Pay vote clears way for investment

A huge investment in a Vauxhall car plant, creating new jobs and adding an extra production shift, is set to be announced

A huge investment in a Vauxhall car plant, creating new jobs and adding an extra production shift, is set to be announced

First published in National News © by

Vauxhall car workers have voted massively in favour of a new pay and conditions deal which clears the way for huge new investment in the UK motor industry.

Members of the Unite union at the firm's plant in Ellesmere Port on Merseyside backed the package by 94% after voting over the past few days.

The final votes were announced ahead of an expected announcement that the plant will build the next generation of the Vauxhall Astra model. The move will create hundreds of new jobs at the site, where a third shift will be added, guaranteeing work for years ahead.

"We have done our bit and accepted the proposals, which will hopefully secure the future of the factory for many years," one worker said.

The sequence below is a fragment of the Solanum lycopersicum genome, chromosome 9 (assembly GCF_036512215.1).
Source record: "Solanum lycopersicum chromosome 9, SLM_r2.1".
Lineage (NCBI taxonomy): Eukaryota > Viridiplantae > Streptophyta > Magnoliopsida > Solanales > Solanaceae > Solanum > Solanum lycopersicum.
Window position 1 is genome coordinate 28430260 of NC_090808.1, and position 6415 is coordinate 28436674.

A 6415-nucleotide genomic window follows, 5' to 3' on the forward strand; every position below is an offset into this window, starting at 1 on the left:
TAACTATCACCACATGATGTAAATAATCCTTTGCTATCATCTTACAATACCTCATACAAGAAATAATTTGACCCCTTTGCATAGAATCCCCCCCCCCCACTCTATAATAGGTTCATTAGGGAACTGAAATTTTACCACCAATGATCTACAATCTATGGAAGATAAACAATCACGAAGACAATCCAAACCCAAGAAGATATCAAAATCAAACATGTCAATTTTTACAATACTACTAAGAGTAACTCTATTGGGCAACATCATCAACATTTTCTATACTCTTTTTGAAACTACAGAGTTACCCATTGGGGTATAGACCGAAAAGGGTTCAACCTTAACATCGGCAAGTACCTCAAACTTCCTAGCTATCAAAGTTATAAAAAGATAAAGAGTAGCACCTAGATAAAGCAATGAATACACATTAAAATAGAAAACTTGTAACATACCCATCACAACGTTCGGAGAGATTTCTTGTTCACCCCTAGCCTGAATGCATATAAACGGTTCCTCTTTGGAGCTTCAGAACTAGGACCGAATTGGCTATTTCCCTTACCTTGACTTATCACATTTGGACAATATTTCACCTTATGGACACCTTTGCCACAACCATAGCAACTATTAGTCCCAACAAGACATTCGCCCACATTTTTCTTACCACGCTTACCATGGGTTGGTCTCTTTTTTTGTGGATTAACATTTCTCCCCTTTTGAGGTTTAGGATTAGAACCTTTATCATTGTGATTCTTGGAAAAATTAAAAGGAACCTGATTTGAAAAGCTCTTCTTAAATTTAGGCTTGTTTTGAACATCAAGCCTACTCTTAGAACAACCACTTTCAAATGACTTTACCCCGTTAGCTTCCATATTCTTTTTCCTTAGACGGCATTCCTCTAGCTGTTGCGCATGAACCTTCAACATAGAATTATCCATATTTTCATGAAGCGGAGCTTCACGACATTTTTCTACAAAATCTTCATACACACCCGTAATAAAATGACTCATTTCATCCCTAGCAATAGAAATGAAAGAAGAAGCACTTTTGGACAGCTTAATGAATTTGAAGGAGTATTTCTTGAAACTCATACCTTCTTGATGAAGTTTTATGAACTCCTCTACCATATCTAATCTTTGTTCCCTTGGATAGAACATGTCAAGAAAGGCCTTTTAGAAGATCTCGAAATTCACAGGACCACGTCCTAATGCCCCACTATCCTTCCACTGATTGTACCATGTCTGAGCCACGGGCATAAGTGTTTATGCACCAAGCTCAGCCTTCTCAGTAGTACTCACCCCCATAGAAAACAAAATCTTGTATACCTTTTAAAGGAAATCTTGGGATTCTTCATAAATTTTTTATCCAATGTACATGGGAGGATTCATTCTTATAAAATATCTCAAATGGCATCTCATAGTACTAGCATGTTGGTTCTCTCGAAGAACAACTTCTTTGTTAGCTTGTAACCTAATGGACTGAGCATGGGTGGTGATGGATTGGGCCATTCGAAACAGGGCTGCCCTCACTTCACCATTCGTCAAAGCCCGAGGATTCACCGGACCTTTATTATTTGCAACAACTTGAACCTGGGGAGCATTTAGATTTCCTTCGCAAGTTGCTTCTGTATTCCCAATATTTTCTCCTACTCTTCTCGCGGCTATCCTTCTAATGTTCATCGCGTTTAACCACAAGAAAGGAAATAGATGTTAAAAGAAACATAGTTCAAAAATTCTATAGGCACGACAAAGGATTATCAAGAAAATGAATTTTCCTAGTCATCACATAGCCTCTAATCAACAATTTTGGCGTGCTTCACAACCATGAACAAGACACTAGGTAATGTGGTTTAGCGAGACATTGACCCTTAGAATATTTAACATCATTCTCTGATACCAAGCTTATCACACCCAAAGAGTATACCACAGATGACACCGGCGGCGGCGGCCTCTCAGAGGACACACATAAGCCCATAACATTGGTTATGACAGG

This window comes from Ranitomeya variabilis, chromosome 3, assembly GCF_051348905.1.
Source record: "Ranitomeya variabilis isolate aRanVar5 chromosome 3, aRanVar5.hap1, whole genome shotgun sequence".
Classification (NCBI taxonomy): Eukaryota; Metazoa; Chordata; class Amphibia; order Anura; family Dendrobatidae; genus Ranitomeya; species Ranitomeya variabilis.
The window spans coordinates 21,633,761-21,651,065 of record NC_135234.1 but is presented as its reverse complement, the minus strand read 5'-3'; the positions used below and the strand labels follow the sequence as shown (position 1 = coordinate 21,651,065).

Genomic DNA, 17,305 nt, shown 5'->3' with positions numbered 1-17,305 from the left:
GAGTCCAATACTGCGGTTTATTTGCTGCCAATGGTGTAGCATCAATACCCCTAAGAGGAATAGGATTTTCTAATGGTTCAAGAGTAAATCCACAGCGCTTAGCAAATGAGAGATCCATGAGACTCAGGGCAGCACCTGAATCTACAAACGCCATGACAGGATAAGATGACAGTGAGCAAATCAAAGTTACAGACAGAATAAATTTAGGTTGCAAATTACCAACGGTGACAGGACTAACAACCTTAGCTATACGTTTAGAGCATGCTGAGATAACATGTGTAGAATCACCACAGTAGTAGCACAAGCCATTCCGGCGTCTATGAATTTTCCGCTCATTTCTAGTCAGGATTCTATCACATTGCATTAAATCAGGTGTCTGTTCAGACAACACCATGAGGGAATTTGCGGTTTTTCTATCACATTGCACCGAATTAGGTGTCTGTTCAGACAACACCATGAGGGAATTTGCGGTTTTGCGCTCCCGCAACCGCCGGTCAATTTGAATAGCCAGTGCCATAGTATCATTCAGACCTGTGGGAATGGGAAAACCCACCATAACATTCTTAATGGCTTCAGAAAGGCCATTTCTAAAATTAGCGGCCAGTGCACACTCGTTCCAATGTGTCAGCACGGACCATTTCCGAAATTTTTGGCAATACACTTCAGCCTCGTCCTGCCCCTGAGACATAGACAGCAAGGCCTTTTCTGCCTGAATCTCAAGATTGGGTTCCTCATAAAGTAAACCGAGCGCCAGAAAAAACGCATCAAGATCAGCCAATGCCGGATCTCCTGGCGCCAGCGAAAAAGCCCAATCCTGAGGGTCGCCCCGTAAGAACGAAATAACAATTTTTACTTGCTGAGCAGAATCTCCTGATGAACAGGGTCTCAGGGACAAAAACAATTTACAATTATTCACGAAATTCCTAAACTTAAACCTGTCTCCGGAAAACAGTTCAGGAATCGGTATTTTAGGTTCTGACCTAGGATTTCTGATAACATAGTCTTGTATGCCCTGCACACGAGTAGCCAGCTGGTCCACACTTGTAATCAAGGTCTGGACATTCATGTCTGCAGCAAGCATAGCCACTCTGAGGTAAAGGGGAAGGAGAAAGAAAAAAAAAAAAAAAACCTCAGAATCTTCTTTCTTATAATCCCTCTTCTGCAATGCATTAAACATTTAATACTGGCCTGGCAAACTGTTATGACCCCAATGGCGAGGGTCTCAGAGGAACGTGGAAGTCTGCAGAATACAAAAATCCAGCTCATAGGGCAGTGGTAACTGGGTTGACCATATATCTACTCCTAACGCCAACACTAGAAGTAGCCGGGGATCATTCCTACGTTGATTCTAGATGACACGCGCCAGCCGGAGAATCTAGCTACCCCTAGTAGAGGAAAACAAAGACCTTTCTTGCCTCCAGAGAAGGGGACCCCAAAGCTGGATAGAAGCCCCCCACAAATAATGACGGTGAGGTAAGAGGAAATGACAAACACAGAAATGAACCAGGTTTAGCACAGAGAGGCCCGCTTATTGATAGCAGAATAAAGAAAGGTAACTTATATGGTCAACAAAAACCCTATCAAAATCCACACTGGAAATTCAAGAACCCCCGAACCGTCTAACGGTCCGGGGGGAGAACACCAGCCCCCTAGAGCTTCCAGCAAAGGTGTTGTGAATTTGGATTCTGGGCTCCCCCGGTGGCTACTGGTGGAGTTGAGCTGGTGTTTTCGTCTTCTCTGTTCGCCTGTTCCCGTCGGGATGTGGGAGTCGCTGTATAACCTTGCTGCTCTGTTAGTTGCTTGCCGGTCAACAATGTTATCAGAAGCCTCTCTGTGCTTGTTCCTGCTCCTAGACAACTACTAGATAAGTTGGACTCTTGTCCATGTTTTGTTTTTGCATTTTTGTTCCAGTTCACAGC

The union vote is set to lead to an announcement from Vauxhall later on Thursday that the new Astra will be built in Ellesmere Port later this decade, creating several hundred jobs at the plant and many more in supply firms.

There had been speculation earlier this year that the plant could miss out on future investment by Vauxhall's American owners General Motors, threatening heavy job losses.

Business Secretary Vince Cable, and officials from the Unite union, have been lobbying the car firm for months in a bid to attract new investment.

Mr Cable said: "Huge efforts have been made to try to secure the future of the Vauxhall plant at Ellesmere Port and the Government has played an important role in making the progress we have so far."

The minister, who is in Ellesmere Port for the later announcement, told BBC News that recent lobbying of General Motors had been a "very good team effort", involving the Government, the company and the unions.

Mr Cable praised the "committed" workforce, which he said was willing to embrace flexible working arrangements, adding: "The Americans were very impressed with the message."

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